In Franz Kafka's enigmatic novel The Metamorphosis, Gregor Samsa lives the life of a bug. The traveling salesman awakens one morning to find himself incredulously transformed into a “monstrous vermin.” At First, Gregor is apathetic towards his “metamorphosis” and immediately begins describing his room and slight discomforts in great detail. At the same time, Gregor incessantly comments on unimportant aspects of his – almost dismissing the fact that he is now a cockroach. When his family starts knocking on his door, Gregor immediately begins conjuring scenarios in which he imagines that his family genuinely cares for him. This illusion is soon shattered after the reader is exposed to the true nature of the Samsas. Gregor's metamorphosis symbolizes what he is and has always been in society – a cockroach. Through Gregor's physical transformation, Kafka communicates that people are oblivious to how alienated they are from society and humanity in its entirety.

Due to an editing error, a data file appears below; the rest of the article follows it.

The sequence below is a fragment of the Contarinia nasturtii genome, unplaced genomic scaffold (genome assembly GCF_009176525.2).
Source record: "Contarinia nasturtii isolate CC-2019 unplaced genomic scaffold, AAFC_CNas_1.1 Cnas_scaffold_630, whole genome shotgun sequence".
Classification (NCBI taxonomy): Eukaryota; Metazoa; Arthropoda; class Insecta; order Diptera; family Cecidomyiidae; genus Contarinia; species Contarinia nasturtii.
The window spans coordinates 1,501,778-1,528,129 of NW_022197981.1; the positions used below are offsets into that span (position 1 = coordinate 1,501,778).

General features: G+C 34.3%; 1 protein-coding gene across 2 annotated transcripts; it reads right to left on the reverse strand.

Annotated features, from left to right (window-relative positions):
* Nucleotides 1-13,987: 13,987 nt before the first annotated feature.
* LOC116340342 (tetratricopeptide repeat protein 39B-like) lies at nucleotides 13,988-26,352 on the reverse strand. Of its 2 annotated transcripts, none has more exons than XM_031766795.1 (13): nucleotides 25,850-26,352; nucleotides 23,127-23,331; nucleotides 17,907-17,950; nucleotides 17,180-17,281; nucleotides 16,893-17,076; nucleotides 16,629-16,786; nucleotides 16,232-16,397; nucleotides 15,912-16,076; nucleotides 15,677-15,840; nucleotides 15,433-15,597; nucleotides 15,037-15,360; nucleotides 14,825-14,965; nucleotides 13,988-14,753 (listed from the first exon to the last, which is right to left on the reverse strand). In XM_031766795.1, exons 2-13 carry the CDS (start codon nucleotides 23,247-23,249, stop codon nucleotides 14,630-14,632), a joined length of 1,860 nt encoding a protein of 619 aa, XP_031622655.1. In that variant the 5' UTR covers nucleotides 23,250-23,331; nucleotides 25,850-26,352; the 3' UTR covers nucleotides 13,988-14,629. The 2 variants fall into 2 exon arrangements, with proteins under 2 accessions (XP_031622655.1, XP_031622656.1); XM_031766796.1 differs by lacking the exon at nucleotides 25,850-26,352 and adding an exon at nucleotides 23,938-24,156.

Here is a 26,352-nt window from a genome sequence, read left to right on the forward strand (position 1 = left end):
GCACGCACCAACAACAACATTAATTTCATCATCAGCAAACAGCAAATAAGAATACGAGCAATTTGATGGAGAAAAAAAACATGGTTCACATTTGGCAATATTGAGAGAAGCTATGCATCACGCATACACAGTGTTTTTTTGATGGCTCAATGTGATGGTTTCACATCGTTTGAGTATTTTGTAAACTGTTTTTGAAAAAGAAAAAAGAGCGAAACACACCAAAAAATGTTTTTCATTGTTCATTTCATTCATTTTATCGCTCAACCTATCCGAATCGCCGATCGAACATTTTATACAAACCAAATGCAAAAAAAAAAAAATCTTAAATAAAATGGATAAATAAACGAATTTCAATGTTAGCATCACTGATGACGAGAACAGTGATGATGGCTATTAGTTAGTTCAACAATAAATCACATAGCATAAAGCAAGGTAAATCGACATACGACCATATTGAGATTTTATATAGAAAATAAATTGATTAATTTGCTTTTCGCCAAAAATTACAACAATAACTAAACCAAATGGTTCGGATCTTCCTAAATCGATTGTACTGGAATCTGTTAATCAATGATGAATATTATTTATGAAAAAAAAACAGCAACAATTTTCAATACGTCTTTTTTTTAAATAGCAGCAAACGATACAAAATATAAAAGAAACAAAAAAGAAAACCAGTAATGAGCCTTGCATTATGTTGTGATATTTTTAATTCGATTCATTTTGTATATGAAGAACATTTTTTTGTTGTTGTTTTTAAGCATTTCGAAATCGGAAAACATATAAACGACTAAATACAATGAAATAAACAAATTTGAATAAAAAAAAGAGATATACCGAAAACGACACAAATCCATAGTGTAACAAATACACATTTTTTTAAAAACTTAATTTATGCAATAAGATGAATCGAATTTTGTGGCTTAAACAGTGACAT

First off, in The Metamorphosis, readers are immediately exposed to the absurd atmosphere Kafka has created when he describes how “...Gregor Samsa woke up one morning from unsettling dreams … [to find] himself transformed into a monstrous vermin” (1). At first glace this statement may sound normal, but after analyzing this and many other statements, it becomes apparent that Kafka has purposely placed the Samsa's in an unreal environment. For example, in the sentence previously mentioned, the third-person narrator speaks casually of Gregor's metamorphosis as if it were nothing. In his article, Johannes Pfeiffer says that Gregor “does not truly realize his new position in all its gravity” (55). Gregor's inability to acknowledge his transformation might represent people and their apathy towards the more significant things in life. Throughout the story, the narration alternates between first and third person – suggesting that the narrator of the story constantly shifts from Gregor to an unknown entity. However,...
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